Take Five With Tanya Balakyrska
A singer-songwriter, originating from the Ukraine and residing in Russia. Tanya's music style is quite difficult to distinguish: indie, minimalism, some bits of jazz, pop, lounge and sympho-fusion are mixed in it, depending on a particular lineup chosen. Tanya performs at various international jazz and contemporary music festivals in CIS and Europe, gets invitations to play at prestigious venues of Russia and the Ukraine. Her debut, Lviv Sessions CD became the subject of extended radio programs broadcast internationally. 123,000 copies of the album were published as an attachment to Stereo & Video, the indisputable leader on the Russian market of audio and video magazines.
Thomas Conrad (USA / Columnist, Jazz Times, Contributing Editor, Stereophile) wrote: "I found it fascinating. This music is deep and soulful and rather mysteriouslike Tanya. Her voice is wonderfully expressive. I think that her strongest asset is her ability to create an atmosphere. In this regard she reminds me of Patricia Barber. They can both cast a spell."
Teachers and/or influences?
Joni Mitchell, Fink.
I knew I wanted to be a musician when...
I left music school and realized I could play and sing freely for fun, just to enjoy myself. I realized music was not something I had to play only to be evaluated at my exams. It was something that poured out of me naturally, something I loved more than anything else.
Your sound and approach to music:
I've come to think that music, however beautiful and absorbing it may be, is not the end in itself. It must lead you to something better, something bigger. I accept only one kind of musicthat which is capable of healing people, giving them hope, some light, some connection to each other and to God. The music which is created to entertain one's mind or feet does not have any true value, to my mindalthough it might be amusing at times.
Your teaching approach:
One should love music in oneself, not oneself in music. One should be extremely honest with oneself and one's listeners. There's no use trying to seem better than you are or pretend to be somebody you are not. There should be something you desperately want to tell your listeners; if you're onstage just to show off, then it's all in vain. Surely, the audience might like that. But it gives nothing either to them or yourself, such "musical activity" is all empty and useless.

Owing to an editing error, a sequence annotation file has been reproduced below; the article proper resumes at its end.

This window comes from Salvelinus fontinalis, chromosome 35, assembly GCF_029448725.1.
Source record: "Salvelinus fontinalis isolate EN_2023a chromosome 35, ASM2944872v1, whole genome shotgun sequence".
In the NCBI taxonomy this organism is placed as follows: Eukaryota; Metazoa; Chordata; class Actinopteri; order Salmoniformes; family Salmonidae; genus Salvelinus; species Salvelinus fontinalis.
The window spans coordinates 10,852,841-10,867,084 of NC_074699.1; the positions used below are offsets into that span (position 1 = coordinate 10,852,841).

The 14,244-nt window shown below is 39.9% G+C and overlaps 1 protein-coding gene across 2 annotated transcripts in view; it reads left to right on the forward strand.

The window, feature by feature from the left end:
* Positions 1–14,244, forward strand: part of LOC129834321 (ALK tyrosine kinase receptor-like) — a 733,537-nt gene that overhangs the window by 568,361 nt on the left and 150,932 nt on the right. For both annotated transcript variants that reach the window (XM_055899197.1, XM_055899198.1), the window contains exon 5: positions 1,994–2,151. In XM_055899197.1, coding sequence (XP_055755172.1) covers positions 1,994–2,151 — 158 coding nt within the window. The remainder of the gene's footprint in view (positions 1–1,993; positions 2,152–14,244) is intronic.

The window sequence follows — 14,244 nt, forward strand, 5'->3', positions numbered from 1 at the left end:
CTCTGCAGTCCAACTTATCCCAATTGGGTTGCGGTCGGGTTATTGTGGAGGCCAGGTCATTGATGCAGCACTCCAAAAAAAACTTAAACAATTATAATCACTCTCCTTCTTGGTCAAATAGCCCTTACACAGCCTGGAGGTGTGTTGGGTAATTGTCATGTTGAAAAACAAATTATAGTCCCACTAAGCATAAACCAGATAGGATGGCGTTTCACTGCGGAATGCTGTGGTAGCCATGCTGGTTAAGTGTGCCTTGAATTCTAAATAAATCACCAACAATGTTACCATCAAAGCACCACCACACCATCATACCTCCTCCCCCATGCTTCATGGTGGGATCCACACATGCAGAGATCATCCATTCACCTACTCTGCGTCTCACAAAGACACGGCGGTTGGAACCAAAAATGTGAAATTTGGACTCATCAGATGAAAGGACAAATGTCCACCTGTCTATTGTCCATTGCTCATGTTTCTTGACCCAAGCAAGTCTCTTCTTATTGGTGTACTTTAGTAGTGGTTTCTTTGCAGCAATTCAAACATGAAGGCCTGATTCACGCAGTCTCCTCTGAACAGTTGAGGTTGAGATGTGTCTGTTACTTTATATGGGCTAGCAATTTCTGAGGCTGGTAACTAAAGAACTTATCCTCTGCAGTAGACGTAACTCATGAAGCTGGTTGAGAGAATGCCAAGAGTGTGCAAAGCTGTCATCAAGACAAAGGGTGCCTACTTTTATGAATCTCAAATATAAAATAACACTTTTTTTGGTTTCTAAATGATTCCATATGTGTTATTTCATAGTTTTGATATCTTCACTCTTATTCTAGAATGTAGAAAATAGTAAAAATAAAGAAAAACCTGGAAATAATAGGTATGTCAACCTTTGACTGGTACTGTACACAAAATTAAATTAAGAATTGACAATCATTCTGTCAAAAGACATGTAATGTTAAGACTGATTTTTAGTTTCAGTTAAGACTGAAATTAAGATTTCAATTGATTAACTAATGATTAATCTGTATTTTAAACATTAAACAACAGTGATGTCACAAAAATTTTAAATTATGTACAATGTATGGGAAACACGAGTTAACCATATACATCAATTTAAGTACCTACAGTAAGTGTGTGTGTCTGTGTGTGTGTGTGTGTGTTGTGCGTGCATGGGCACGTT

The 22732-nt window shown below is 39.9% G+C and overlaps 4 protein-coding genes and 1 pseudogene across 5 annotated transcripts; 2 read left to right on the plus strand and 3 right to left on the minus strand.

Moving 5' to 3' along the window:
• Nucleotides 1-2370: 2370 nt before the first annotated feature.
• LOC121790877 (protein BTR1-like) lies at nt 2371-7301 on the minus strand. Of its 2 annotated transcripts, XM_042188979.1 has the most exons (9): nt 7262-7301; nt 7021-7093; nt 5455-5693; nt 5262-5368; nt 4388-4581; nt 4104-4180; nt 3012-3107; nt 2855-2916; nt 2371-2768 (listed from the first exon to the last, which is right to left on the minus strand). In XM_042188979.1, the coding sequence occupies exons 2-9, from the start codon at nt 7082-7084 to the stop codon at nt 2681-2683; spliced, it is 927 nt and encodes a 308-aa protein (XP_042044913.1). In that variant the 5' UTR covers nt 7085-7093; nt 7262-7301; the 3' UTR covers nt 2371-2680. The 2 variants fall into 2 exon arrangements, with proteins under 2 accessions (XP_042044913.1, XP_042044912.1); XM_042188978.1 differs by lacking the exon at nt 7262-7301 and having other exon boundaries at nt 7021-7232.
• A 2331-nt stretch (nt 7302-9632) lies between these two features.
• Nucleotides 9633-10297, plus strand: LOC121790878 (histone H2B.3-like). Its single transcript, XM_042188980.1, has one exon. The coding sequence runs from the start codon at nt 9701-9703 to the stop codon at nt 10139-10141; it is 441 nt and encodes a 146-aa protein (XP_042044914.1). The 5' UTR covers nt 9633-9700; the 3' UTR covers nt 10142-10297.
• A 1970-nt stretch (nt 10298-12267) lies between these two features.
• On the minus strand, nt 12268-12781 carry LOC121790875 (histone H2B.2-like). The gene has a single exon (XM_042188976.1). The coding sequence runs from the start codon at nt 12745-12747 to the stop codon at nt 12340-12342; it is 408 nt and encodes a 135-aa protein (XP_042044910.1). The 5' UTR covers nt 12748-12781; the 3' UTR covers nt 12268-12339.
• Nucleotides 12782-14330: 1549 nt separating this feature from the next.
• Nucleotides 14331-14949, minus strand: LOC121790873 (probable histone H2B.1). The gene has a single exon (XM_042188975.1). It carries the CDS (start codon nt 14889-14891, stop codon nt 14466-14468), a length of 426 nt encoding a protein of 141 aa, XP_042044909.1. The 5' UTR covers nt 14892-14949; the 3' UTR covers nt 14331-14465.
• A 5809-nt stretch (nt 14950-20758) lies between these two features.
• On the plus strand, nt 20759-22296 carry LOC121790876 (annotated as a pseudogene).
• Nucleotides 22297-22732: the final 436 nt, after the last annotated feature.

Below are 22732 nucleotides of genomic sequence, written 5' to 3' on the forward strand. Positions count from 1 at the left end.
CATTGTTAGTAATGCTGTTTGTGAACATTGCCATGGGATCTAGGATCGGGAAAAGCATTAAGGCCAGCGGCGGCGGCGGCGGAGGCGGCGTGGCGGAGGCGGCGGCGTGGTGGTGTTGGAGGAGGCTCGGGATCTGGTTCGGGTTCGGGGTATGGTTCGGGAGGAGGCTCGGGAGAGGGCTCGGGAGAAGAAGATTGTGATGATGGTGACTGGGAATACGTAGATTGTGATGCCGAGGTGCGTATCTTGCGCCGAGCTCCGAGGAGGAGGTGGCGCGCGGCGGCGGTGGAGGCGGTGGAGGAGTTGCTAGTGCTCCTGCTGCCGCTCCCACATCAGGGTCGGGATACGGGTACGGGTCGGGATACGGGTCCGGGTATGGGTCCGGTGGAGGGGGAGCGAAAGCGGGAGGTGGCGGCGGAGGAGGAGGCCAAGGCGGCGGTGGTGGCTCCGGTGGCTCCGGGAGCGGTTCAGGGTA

Your dream band:
We are all highly professional and in an ideal band. We all love one another and the music we play. I mean, there's no place for self-assertion or lies. It's like a family. We're absorbed in our music; we're delighted with it a great deal. We appreciate one another.
Such an attitude within a band works wonders.
Road story: Your best or worst experience:
Well, in 2010 I toured around the Ukraine with a guitar trio. It was tough, as we traveled by mass transport with 100+ kg of equipment that we had to carry ourselves. There was one very exhausting move from one tiny town to another that could only be made by an urban bus. The driver wouldn't let us in without a bribe and then we had to buck along for 10 hours with the backs of the seats that could not be lowered. Two hours after our arrival we gave a nice concert. And next morning we were on the road again. Touring in Russia and other CIS countries is always an extreme experience, unless you travel in your own bus with a bunch of road managers.
Ufa Jazz Club. Steinway, Rhodes and Hammond onstage, fantastic equipment, and the warmest welcome.
Your favorite recording in your discography and why?
My debut album, it's the only one so far.
The first Jazz album I bought was:
Some Greatest Hits by Ella Fitzgerald.
What do you think is the most important thing you are contributing musically?
I humbly hope I'm giving people something more than an sonic experience. I try to show them life is not limited by what we can feel. I also try to show there's always a hope.
CDs you are listening to now:
Eivind Aarset, Electronique Noire.
Courtesy of Tanya Balakyrska